And the fact that I don’t have much.
Seriously, do I revisit this often enough on this blog? If I am not talking about dieting, I am talking about my money woes.
Here’s the deal. I didn’t transition well from the in-college-and-being-supported-by-my-parents time of my life and the out-of-college-and-mostly-on-my-own time of my life. I didn’t get the fact that I was earning a paycheck that had to pay for all of my essentials (rent, bills, car expenses, food, and…um…beer) before it got to the non-essentials (shoes, shoes, a purse here and there, and also shoes). I came out of college with a teaching degree, but except for one year of teaching, I didn’t use that so much. Instead, I went to work in the not-for-profit world. And that would be not for my profit or anyone else’s…
At my first job, I believe I made about $22,000 per year. After paying all the essentials, I had very little money. However, I had a trusty Visa card, and I didn’t have a good grasp of the long-term consequences of credit card debt, and I used that card pretty regularly. This continued through slightly better paying not-for-profit jobs right on through to my stint in nursing school, where I worked part-time for about $10.50 per hour as an aide. During this entire time, I could not afford a lifestyle like that I was living (and it wasn’t even that extravagant), but my credit cards could!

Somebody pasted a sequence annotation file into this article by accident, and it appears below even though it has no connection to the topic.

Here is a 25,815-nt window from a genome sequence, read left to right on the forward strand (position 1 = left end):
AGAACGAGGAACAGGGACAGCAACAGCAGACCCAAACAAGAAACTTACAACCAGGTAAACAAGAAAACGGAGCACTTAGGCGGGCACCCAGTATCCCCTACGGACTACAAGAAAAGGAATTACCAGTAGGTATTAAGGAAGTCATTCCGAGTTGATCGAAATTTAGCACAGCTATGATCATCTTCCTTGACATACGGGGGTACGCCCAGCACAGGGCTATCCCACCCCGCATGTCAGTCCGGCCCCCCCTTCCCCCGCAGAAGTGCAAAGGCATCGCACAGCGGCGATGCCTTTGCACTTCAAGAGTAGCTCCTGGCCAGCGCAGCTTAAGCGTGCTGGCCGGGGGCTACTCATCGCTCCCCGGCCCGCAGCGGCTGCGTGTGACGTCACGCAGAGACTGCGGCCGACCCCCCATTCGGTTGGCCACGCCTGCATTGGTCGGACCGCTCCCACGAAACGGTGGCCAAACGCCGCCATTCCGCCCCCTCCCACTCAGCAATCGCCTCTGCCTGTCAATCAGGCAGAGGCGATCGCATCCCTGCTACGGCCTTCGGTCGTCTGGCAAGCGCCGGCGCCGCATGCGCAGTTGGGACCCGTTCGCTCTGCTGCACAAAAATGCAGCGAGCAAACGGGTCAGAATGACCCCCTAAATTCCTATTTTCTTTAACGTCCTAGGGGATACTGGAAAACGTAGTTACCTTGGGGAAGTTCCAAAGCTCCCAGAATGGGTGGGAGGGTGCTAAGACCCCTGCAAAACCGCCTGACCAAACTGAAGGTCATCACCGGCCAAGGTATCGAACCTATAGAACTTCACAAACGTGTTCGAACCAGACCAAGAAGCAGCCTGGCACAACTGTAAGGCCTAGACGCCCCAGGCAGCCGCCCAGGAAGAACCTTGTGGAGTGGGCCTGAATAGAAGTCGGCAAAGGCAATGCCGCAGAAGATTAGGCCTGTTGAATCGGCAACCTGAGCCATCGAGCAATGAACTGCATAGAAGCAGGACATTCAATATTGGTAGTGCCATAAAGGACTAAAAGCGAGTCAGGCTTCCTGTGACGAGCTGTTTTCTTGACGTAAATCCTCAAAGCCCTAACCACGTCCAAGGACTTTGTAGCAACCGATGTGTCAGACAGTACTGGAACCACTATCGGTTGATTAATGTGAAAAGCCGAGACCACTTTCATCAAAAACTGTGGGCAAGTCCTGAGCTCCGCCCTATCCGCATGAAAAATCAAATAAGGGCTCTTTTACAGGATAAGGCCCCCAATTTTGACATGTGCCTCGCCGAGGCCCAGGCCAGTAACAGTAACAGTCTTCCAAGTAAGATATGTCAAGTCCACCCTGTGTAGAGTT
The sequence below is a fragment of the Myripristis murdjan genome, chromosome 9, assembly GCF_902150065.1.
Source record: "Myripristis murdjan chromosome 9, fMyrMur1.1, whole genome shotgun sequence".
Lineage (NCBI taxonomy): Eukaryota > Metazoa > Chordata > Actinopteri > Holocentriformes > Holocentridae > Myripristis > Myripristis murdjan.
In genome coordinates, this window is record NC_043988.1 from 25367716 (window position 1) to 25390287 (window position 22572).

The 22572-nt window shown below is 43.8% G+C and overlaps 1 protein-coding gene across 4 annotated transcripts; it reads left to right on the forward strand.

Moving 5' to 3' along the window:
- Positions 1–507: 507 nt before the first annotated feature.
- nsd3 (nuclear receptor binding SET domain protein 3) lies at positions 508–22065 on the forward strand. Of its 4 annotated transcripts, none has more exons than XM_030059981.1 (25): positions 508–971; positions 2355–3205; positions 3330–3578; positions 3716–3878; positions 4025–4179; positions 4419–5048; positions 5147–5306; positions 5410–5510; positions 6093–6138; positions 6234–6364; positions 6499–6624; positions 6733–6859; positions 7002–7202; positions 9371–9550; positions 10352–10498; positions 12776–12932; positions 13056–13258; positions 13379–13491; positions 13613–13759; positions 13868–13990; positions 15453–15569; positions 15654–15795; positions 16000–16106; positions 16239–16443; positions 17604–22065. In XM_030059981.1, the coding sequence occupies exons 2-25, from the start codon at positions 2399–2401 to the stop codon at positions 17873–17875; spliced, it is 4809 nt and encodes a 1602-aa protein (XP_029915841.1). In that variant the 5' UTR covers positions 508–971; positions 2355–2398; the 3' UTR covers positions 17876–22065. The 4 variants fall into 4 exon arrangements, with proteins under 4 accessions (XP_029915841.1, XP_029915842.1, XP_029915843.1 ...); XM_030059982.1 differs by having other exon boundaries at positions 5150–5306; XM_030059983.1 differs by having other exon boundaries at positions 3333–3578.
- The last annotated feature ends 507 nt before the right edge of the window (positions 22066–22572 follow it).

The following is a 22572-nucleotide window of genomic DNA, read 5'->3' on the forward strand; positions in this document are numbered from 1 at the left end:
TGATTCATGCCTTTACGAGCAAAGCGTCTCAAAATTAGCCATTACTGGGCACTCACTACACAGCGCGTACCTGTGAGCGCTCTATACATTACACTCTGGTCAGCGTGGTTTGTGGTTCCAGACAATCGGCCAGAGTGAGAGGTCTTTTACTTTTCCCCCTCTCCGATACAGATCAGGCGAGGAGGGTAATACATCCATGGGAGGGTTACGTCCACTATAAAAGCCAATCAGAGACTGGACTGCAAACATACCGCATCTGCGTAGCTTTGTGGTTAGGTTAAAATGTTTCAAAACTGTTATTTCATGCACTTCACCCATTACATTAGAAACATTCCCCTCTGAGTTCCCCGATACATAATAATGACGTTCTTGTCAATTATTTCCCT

Now, I am making a decent amount of money, working as a nurse. And if you include the times that I work for bonus or do overtime, that is even more decent money. However, I have a load of debt upon my back and have continued to make errors on my road to financial freedom. And oh, what a long road it will be.
The first thing I have done wrong is I have kept using my credit cards. A few weeks ago, I actually shredded my highest-interest card, which happens to have the biggest balance. Therefore, the use of said card is over, although the paying it off has just begun.
The second thing I did wrong was to overpay on my cards. I would throw a low of extra money at the cards each month. However, the whole reason I was using the cards was because I didn’t have enough money to buy what I wanted to buy. Therefore, I would pay a large amount toward the card, but then I would charge that same amount, or more, thereby compounding the problem. I know that you should pay more than your minimum balance each month…but you also have to balance this with the money you have to live on.
Quite honestly, in the New Year, Bill and I may look into tapping into some of our home equity to pay down our debt. However, he has asked me to continue soldiering through for now, until we can get our taxes done and see where things stand. Part of me just wants to take that easy way out already. The payment on a home equity loan would not equal anything near what he and I pay to credit card companies each month. However, he is the one who bought this house and built this equity, and I guess I have to respect that.
On the plus side, this will be my first 100% cash Christmas ever. I have had to budget and balance and think about where each dollar is going. But it feels good to know that my Christmas spending will not add to my debt. And if those boots I want have to stay on my wish list for a little bit longer, then so be it…